Hours worked, balance of trade will hurt GDP
By Gavin R. Putland
In the following graph, the black curve shows the quarterly percentage change in the total hours worked (ABS 6202.0, Tab.19), while the yellow curve shows the contribution of the change in the balance on goods and services (ABS 5368.0, Tab.1) to the change in nominal GDP. All figures are seasonally adjusted. For the balance of trade, the plotted point for Q2 of 2014 is based on the average of two months' data; if it took the trend into account, it would be worse.
The red curve shows the “headline” change in real GDP up to Q1 of 2014 (ABS 5206.0, Tab.1).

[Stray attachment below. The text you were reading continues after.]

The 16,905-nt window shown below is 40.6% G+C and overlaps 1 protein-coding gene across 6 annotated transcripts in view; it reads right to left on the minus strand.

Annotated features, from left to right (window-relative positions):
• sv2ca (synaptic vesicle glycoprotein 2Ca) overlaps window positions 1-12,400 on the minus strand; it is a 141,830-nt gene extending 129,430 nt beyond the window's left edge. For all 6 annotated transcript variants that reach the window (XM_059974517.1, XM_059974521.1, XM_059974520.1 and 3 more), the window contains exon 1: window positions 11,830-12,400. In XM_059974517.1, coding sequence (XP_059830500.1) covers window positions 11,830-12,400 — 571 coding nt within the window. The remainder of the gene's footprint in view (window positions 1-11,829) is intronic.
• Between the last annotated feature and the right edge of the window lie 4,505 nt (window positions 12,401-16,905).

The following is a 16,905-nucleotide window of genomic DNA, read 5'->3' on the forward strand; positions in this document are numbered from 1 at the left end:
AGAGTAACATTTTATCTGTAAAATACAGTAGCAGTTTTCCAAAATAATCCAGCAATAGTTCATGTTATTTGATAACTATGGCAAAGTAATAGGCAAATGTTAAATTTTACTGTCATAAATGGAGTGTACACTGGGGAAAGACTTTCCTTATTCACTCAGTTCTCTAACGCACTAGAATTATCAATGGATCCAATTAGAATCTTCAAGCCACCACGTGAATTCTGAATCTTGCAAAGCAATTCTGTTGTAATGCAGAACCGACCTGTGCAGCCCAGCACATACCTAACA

The balance of trade for Q2 is shaping up as one of the four worst results of the last 35 years. The aggregate of hours worked is not yet in the danger zone (cf. 1983, 1990, 2000, 2009), but nevertheless shows a quarterly decline, and is better correlated with GDP than the balance of trade. Leith van Onselen's 8th graph (premium content) shows that the quarterly decline in hours worked largely reflects one bad month (April); but that month is in the frame for Q2's GDP. Van Onselen also notes that the average monthly hours worked remain “near all-time lows”. As GDP indicators, hours worked and balance of trade are only part of the story; but clearly they don't help.